National Parks Week, National Library Week, Earth Day all worth recognizing, but National Princess Week? No way! Just what we need. The last week of April set aside to encourage princess dreams in girls. We laugh when a child says he or she wants to grow up to be a horse, but act like growing up to be a princess is a legitimate future goal.
Have you been to Disney lately? All the little and not so little girls dressed as princesses trying to enjoy a theme park in long dresses, with tiaras, and dress shoes. Not exactly the ideal apparel for Splash Mountain or the Grand Prix Raceway.
I hate to think that anyone falls for this marketing gimmick by Disney and Target and the Julie Andrews Collection. I guess Julie Andrews is a natural spokeswoman for National Princess Week since she provided instruction on princess how to in the Princess Diaries, (a movie I enjoyed) but she seems to have taken this whole princess thing a bit too seriously. Writing numerous princess books, a princess app, and a list of 30 Ways to Celebrate National Princess Week. I wish she’d go back to Mary Poppins or Maria Von Trapp, strong women instead of the helpless princess characters.
No helpless girls here!
Bikes & skates, not tiaras.
But tiaras weren’t banned.
Working hard to make ice cream.
Pink, a great color. Princess, a great character. But there’s so much more than pink and princess. Why not a little more balance? We definitely don’t need a week to celebrate princesses.
It may be time to revisit Not Just a Girl. Jaime C. Moore’s photographs remind us there are so many alternatives to the idea of princess for girls.
I can’t possibly be the only person who likes to visit libraries while on vacation. Not only are libraries wonderful places to sit down and relax to get out of the heat or cold, they’re great places to find out what’s going on in the area. They provide free wifi and you can see some beautiful architecture.
Over the years, we stopped in the Denver Public Library so I could work while on vacation.
In Taos, we got out of the heat and used wifi at the Taos Public Library.
In New York City Public Library we marveled at the architecture and furnishings in the library where Claudia and Jamie researched Michelangelo in The Mixed Up Files of Mrs. Basil E. Frankweiler.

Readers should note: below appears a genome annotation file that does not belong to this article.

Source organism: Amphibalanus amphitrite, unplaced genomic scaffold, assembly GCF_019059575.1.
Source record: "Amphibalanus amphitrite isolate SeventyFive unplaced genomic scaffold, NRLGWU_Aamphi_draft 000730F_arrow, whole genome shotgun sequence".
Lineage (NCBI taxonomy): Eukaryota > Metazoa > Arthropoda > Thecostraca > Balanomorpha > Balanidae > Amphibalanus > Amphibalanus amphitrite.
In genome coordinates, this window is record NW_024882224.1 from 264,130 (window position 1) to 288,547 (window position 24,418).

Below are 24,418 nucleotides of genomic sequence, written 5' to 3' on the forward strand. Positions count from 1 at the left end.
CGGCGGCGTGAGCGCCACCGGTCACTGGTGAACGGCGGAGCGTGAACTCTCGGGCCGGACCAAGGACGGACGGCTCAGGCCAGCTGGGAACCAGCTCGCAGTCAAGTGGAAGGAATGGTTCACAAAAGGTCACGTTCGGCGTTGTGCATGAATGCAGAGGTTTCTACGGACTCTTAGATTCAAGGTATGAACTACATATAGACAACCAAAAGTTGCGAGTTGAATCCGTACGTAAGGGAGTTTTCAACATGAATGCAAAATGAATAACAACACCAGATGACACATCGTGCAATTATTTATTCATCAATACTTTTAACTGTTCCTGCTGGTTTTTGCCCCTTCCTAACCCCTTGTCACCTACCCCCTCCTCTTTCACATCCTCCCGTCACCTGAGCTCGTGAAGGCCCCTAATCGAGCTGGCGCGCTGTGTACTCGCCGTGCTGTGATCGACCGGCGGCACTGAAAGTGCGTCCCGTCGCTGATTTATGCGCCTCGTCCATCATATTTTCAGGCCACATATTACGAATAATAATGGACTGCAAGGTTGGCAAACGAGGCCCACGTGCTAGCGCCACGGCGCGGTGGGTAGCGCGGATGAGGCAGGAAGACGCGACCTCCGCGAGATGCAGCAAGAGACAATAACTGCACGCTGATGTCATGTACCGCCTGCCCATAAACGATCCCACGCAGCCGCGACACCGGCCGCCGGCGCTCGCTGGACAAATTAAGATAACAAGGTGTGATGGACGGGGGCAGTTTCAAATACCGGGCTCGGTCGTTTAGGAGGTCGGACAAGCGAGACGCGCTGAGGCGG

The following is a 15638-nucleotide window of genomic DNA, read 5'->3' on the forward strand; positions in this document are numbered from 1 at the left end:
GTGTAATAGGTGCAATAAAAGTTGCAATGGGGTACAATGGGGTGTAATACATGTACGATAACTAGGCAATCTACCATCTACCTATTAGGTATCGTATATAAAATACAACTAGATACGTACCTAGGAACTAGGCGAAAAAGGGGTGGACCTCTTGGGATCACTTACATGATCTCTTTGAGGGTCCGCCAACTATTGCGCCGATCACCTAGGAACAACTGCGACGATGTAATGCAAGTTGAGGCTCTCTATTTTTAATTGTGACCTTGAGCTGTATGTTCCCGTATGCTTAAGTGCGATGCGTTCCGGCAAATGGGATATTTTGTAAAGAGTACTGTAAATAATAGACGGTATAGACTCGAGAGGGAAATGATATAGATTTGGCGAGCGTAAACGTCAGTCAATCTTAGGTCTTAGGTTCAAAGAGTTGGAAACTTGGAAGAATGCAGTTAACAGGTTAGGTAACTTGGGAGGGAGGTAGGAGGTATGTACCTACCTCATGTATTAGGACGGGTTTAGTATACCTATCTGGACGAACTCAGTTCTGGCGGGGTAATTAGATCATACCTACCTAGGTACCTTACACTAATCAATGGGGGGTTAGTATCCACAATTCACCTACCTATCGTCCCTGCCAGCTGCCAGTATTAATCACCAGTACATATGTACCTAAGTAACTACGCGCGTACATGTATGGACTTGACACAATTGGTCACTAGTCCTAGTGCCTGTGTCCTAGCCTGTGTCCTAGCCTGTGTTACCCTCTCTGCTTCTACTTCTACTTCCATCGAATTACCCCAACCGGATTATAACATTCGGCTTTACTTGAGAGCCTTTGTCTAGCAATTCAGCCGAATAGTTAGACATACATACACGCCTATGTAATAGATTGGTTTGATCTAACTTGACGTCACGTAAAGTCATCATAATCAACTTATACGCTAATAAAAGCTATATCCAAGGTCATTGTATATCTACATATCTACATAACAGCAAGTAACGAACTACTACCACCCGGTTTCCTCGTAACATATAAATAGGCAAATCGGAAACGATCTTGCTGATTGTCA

Genealogy drew us to the Family History Library in Salt Lake City.
And we even go to the library on Sanibel Island. It’s the perfect place to read magazines and escape from the hottest part of the day or dodge a summer thunderstorm.
So on National Library Week I’d like to share an article from the Huffington Post entitled 50 Most Beautiful Libraries in the World. Click here to see these amazing libraries and make a list of the ones you’d like to visit.
April is School Library Month and next week is National Library Week, the perfect time to show a little love to a library.
Each of you enjoyed the library media centers while you were in school. Learning to care for books, story time with felt boards, author studies, and weekly visits to check out books helped you develop a love of reading. Participation in library sponsored reading programs and competing on Book Bowl Teams created fond memories for each of you.
In addition, we spent many days at the Marion County Public Library checking out items, using research materials, and participating in events. We’d leave the building with bags of books providing hours of fun and then spend many more hours trying to locate all of the items we checked out. And despite the fact, we paid many fines for missing due dates, I never looked at “fines” as negative. We just made regular donations to the library…required donations, but ones put to good use.